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Accuracy • Independence • Integrity

June 19, 2018   |   Ithaca, NY

Opinion

Q&A: Assistant professor studies political knowledge

During the 2012 presidential election, Lisa Farman, assistant professor in the Department of Strategic Communication, conducted a phone study in North Carolina to study the concept of epistemic political efficacy — a person’s confidence in their own ability to discover the truth about politics. Her results were recently published in the Atlantic Journal of Communication.

Opinion Editor Meaghan McElroy spoke with Farman about her results, partisan TV programs and the ways epistemic political efficacy ties into fake news.

This interview has been edited for length and clarity.

Meaghan McElroy: Could you give me an overview of your results and your findings?

Lisa Farman: What we found out is that epistemic political efficacy was a positive predictor of whether people sought out information online about politics. … The thing is, in the past studies, they had looked at more information-seeking, and we were more focused on online information-seeking. The 2012 election was really thought of as the first election where both sides were fully digital — Democrats and Republicans had really thrown both their weight behind digital advertising and digital platforms and putting stuff on social media. … We also found that epistemic political efficacy was correlated with partisan television viewing. We asked specifically about partisan shows on Fox News, and we asked about partisan shows on MSNBC. We found that the more epistemic political efficacy someone had, the more likely they were to watch partisan television programs. But then we put in some controls, and we found that once we controlled for things like political knowledge, political interest and — most importantly — partisanship, the relationship between epistemic political efficacy and Fox News viewing went away, but the relationship between epistemic political efficacy and MSNBC viewing was still statistically significant, even after controlling for all that stuff.

MM: What do you think the relationship between epistemic political efficacy and MSNBC means?

LF: Basically, the more someone thinks they can find the truth in politics, the more likely they are to watch
MSNBC programs, no matter their strength of partisanship or their political knowledge. Even after taking all of that into consideration, they’re still more likely to watch MSNBC. As far as why? What we know about self-efficacy theory and this type of relationship is that the more someone believes in their own abilities — in this case, find out the truth about politics — the more likely they are to take part in behaviors that allow them to do that. … I think it’s possible that the partisanship element doesn’t fully explain MSNBC viewing, whereas with Fox News viewing, partisanship is more likely to explain it. Who knows what other reasons, though? This was a survey study, so we can’t talk about causation — it wasn’t an experiment. … It does tell us about the type of person who watches MSNBC and that they’re more likely to think that the truth is out there and that they’re able to find it.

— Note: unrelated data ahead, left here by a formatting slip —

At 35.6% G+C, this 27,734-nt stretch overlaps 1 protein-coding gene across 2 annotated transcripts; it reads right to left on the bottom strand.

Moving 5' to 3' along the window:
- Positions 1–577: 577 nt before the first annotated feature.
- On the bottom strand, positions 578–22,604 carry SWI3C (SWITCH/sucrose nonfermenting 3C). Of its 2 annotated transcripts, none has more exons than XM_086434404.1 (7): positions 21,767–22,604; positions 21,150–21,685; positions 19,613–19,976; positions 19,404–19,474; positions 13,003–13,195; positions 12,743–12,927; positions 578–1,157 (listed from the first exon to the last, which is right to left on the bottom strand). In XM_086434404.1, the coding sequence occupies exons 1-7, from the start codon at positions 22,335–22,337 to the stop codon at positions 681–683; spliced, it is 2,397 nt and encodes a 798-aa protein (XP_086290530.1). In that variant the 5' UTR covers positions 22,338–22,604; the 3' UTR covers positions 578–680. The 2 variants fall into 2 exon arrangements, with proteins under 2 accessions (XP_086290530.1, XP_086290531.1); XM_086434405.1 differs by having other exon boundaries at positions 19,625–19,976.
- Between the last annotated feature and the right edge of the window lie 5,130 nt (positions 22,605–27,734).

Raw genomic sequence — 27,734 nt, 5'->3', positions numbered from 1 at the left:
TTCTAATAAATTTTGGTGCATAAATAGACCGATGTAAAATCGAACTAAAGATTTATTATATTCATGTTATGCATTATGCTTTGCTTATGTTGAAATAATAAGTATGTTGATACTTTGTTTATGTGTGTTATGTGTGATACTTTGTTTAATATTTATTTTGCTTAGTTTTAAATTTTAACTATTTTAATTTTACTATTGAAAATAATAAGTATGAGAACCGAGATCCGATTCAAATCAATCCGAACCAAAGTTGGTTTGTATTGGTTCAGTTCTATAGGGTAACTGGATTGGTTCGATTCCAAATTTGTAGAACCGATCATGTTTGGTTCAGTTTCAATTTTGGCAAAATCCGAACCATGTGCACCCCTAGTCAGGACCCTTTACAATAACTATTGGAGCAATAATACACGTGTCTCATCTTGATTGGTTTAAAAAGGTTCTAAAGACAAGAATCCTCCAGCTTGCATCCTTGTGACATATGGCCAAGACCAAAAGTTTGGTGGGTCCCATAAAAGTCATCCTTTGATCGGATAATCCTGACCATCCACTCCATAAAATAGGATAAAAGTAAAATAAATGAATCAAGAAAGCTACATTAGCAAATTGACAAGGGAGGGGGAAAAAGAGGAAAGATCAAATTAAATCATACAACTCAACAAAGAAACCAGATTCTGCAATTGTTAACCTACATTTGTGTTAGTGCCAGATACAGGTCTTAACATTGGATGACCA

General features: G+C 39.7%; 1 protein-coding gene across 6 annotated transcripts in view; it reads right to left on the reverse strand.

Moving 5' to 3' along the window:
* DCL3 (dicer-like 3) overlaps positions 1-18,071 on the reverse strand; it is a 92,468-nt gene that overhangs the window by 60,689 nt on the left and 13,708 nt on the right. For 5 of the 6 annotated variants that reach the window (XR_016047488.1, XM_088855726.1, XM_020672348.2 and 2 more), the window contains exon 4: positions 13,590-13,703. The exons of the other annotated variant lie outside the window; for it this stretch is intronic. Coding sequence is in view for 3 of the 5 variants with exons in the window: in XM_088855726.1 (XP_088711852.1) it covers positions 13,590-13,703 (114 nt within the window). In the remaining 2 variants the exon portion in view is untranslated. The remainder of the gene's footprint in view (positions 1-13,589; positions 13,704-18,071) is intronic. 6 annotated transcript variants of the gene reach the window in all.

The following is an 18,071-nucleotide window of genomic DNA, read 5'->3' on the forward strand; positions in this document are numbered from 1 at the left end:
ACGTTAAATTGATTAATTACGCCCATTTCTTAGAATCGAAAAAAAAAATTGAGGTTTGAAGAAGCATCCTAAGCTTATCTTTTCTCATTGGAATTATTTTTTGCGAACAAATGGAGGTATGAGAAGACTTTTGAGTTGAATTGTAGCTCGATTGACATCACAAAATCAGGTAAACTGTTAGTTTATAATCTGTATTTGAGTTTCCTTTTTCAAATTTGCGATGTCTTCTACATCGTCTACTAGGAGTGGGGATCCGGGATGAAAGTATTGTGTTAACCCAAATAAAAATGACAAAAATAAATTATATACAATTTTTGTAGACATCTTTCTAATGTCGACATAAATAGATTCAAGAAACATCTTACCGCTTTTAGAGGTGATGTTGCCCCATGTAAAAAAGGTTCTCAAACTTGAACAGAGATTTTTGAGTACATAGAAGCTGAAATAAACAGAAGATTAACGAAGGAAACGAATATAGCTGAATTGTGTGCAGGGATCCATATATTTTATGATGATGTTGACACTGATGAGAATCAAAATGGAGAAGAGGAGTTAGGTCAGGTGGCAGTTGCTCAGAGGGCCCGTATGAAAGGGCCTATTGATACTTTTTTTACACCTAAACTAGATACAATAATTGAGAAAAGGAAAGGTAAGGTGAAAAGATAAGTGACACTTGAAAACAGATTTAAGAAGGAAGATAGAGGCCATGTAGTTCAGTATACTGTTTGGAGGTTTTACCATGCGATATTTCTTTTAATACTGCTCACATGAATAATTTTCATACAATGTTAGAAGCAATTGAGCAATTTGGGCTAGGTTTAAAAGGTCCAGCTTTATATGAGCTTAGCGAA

MM: In your own opinion, what do you think is the importance of self-efficacy, even outside of politics?

LF: Self-efficacy is interesting, and it really impacts a lot of things; kind of the main idea behind self-efficacy theory is that the motivation to do something isn’t enough. Just because you want to, let’s say, learn how to speak Russian, doesn’t mean that you’ll necessarily be able to. What’s interesting is that self-efficacy theory has shown in a lot of different contexts is that what has to go along with your motivation is your belief that you would be able to succeed in doing it. … Self-efficacy theory spans a lot of different disciplines. It comes from psychology, but it can be used in politics, in communications, in sociology. It’s a really important theory that kind of describes people’s behavior, and it impacts a lot of other things; in this case, it impacts how people look for information.

MM: Given today’s political climate, how do you think your results might apply in the world today?

LF: We did this during the 2012 election, and it’s been a long time since then. A lot has changed, but the focus is on political facts now more than ever with the whole era of fake news. It’s really interesting to see how EPE fits into fake news, because I think obviously what EPE shows us is whether you think there’s a political truth out there and what’s interesting right now with what political truth even means.

Meaghan McElroy can be reached at mmcelroy@ithaca.edu or via Twitter: @meaghan_mcelroy